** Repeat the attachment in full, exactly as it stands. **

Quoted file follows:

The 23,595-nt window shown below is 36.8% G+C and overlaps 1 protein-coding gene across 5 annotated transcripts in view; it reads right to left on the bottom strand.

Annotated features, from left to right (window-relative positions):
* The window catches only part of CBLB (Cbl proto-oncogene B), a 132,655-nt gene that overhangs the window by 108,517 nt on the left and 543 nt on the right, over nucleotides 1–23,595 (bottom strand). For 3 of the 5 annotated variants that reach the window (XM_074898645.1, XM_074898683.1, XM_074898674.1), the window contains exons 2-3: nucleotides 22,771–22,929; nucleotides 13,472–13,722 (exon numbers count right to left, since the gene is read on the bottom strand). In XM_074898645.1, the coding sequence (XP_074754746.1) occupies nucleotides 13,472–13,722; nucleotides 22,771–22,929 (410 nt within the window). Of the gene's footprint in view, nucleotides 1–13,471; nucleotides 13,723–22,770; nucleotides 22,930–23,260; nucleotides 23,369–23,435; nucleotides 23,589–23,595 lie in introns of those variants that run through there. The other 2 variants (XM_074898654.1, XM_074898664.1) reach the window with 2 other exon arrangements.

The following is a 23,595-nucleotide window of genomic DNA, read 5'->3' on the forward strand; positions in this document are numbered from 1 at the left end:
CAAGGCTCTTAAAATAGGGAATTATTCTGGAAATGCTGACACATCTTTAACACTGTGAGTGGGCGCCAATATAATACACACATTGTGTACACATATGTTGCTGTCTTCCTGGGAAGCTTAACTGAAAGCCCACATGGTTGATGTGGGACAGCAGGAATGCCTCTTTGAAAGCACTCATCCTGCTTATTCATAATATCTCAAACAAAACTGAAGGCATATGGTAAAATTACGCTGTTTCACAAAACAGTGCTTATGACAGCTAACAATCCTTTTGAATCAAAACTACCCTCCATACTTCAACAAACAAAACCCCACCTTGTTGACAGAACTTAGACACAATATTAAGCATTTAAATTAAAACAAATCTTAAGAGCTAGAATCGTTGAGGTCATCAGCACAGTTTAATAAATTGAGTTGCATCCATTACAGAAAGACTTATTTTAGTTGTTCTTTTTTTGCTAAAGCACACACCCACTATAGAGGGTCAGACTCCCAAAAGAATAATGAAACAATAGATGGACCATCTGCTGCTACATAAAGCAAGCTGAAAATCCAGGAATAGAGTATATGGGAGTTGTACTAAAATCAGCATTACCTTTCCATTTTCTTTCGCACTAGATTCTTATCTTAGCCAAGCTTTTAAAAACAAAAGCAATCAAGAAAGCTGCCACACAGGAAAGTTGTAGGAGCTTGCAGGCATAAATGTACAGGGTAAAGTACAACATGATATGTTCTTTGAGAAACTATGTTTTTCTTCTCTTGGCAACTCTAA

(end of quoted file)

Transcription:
The 23,595-nt window shown below is 36.8% G+C and overlaps 1 protein-coding gene across 5 annotated transcripts in view; it reads right to left on the bottom strand.

Annotated features, from left to right (window-relative positions):
* The window catches only part of CBLB (Cbl proto-oncogene B), a 132,655-nt gene that overhangs the window by 108,517 nt on the left and 543 nt on the right, over nucleotides 1–23,595 (bottom strand). For 3 of the 5 annotated variants that reach the window (XM_074898645.1, XM_074898683.1, XM_074898674.1), the window contains exons 2-3: nucleotides 22,771–22,929; nucleotides 13,472–13,722 (exon numbers count right to left, since the gene is read on the bottom strand). In XM_074898645.1, the coding sequence (XP_074754746.1) occupies nucleotides 13,472–13,722; nucleotides 22,771–22,929 (410 nt within the window). Of the gene's footprint in view, nucleotides 1–13,471; nucleotides 13,723–22,770; nucleotides 22,930–23,260; nucleotides 23,369–23,435; nucleotides 23,589–23,595 lie in introns of those variants that run through there. The other 2 variants (XM_074898654.1, XM_074898664.1) reach the window with 2 other exon arrangements.

The following is a 23,595-nucleotide window of genomic DNA, read 5'->3' on the forward strand; positions in this document are numbered from 1 at the left end:
CAAGGCTCTTAAAATAGGGAATTATTCTGGAAATGCTGACACATCTTTAACACTGTGAGTGGGCGCCAATATAATACACACATTGTGTACACATATGTTGCTGTCTTCCTGGGAAGCTTAACTGAAAGCCCACATGGTTGATGTGGGACAGCAGGAATGCCTCTTTGAAAGCACTCATCCTGCTTATTCATAATATCTCAAACAAAACTGAAGGCATATGGTAAAATTACGCTGTTTCACAAAACAGTGCTTATGACAGCTAACAATCCTTTTGAATCAAAACTACCCTCCATACTTCAACAAACAAAACCCCACCTTGTTGACAGAACTTAGACACAATATTAAGCATTTAAATTAAAACAAATCTTAAGAGCTAGAATCGTTGAGGTCATCAGCACAGTTTAATAAATTGAGTTGCATCCATTACAGAAAGACTTATTTTAGTTGTTCTTTTTTTGCTAAAGCACACACCCACTATAGAGGGTCAGACTCCCAAAAGAATAATGAAACAATAGATGGACCATCTGCTGCTACATAAAGCAAGCTGAAAATCCAGGAATAGAGTATATGGGAGTTGTACTAAAATCAGCATTACCTTTCCATTTTCTTTCGCACTAGATTCTTATCTTAGCCAAGCTTTTAAAAACAAAAGCAATCAAGAAAGCTGCCACACAGGAAAGTTGTAGGAGCTTGCAGGCATAAATGTACAGGGTAAAGTACAACATGATATGTTCTTTGAGAAACTATGTTTTTCTTCTCTTGGCAACTCTAA